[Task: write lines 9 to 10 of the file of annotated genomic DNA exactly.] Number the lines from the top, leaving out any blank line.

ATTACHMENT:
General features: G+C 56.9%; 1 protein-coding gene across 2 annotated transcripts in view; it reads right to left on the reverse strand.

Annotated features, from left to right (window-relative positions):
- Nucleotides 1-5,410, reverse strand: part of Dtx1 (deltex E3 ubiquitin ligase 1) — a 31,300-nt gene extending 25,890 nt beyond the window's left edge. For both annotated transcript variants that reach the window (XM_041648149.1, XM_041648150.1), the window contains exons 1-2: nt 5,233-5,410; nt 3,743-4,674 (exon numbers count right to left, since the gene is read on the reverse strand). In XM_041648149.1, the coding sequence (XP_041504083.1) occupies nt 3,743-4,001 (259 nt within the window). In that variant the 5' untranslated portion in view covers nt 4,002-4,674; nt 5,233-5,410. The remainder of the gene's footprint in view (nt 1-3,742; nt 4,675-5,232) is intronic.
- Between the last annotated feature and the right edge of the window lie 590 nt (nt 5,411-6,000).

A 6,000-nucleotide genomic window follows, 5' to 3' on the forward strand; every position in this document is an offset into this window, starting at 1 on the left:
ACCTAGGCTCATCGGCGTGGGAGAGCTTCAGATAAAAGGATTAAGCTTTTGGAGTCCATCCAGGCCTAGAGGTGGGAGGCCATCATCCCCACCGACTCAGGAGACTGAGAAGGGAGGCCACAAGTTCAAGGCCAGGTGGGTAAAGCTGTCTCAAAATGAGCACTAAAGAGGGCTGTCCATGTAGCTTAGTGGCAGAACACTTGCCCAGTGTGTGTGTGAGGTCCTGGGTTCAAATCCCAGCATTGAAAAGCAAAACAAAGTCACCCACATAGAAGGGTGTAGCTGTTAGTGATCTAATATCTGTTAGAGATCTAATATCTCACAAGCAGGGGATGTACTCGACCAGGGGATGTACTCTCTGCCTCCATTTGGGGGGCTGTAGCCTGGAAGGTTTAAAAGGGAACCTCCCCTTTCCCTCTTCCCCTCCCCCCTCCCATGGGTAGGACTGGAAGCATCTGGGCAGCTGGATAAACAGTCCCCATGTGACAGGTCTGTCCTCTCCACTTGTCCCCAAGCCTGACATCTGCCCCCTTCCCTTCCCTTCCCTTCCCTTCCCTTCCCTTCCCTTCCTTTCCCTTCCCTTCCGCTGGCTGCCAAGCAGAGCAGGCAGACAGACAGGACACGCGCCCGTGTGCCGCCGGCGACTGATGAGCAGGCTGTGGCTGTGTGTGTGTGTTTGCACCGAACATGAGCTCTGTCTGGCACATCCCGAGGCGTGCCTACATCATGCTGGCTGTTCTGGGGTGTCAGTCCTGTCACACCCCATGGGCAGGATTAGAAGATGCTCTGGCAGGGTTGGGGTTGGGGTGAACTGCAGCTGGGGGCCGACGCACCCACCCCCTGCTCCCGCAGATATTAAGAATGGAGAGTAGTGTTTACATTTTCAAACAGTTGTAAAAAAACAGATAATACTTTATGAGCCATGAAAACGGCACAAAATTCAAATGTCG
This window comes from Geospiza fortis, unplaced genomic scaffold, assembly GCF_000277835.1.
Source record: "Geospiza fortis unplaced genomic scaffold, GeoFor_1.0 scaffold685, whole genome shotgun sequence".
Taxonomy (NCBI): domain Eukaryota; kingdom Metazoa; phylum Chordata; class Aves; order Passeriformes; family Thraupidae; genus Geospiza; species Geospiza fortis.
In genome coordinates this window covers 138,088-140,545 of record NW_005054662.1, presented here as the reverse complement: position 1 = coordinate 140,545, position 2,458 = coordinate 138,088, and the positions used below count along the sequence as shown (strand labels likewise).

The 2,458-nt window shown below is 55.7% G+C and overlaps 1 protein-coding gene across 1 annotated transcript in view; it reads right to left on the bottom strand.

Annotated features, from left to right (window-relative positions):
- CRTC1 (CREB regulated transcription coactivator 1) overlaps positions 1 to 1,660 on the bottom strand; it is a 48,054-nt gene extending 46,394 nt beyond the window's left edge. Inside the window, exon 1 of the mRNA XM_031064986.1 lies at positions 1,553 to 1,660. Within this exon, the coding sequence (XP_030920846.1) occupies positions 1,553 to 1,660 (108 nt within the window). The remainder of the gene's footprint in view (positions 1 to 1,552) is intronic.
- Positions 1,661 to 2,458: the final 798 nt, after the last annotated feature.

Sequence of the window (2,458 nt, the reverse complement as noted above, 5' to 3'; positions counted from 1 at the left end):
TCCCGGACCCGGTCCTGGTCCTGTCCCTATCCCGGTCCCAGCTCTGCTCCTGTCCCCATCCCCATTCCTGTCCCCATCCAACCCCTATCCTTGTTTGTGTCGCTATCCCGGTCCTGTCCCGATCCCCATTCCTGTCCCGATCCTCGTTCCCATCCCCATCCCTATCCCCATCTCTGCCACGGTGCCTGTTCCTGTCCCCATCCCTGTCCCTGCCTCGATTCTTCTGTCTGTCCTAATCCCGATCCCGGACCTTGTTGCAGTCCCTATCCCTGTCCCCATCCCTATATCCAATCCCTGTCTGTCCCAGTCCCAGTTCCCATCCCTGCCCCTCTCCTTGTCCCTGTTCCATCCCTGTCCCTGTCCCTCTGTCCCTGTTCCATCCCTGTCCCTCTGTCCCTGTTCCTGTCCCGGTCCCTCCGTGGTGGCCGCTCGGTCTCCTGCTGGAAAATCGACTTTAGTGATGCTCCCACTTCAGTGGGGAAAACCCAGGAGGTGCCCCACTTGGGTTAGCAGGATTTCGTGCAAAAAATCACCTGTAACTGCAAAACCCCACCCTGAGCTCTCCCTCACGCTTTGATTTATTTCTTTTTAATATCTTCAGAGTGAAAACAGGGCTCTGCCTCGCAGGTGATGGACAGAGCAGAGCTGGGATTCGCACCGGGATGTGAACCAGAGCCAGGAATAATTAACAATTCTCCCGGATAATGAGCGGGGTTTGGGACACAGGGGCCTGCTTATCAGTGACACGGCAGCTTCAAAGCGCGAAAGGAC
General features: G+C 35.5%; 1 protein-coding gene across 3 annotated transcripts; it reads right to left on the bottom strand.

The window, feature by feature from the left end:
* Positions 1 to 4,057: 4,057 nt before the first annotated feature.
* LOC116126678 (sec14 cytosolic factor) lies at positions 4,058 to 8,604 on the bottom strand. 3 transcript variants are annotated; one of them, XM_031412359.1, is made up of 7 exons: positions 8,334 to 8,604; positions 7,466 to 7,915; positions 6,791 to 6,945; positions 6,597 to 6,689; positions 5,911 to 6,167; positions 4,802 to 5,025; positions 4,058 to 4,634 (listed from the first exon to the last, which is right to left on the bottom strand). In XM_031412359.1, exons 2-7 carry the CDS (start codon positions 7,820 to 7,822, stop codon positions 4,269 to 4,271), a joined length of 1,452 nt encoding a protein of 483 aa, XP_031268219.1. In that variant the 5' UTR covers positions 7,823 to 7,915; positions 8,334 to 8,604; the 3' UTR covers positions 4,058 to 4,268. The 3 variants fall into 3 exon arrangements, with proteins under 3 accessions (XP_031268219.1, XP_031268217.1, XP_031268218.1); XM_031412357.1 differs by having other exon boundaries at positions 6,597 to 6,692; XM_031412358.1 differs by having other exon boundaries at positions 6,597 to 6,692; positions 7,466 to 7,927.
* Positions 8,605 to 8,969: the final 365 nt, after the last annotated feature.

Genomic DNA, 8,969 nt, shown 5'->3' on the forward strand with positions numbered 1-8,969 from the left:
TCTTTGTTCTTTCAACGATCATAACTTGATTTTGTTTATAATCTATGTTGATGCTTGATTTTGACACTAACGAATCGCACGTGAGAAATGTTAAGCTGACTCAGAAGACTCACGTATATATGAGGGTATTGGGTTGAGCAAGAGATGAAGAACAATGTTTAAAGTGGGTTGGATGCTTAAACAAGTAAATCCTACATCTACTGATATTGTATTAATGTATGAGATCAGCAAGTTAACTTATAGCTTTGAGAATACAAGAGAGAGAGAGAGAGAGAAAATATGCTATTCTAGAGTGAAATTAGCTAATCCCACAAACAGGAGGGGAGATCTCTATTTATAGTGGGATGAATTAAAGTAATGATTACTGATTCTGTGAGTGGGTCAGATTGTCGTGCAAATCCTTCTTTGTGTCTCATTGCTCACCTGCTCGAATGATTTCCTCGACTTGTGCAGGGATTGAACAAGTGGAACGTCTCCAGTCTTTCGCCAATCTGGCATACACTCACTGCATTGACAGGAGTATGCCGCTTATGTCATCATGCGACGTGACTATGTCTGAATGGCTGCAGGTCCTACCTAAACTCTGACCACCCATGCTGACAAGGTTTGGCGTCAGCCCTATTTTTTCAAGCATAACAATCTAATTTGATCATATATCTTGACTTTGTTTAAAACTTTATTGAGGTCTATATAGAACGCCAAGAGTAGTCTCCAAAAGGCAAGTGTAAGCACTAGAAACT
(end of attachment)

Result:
Taxonomy (NCBI): domain Eukaryota; kingdom Metazoa; phylum Chordata; class Aves; order Passeriformes; family Thraupidae; genus Geospiza; species Geospiza fortis.
In genome coordinates this window covers 138,088-140,545 of record NW_005054662.1, presented here as the reverse complement: position 1 = coordinate 140,545, position 2,458 = coordinate 138,088, and the positions used below count along the sequence as shown (strand labels likewise).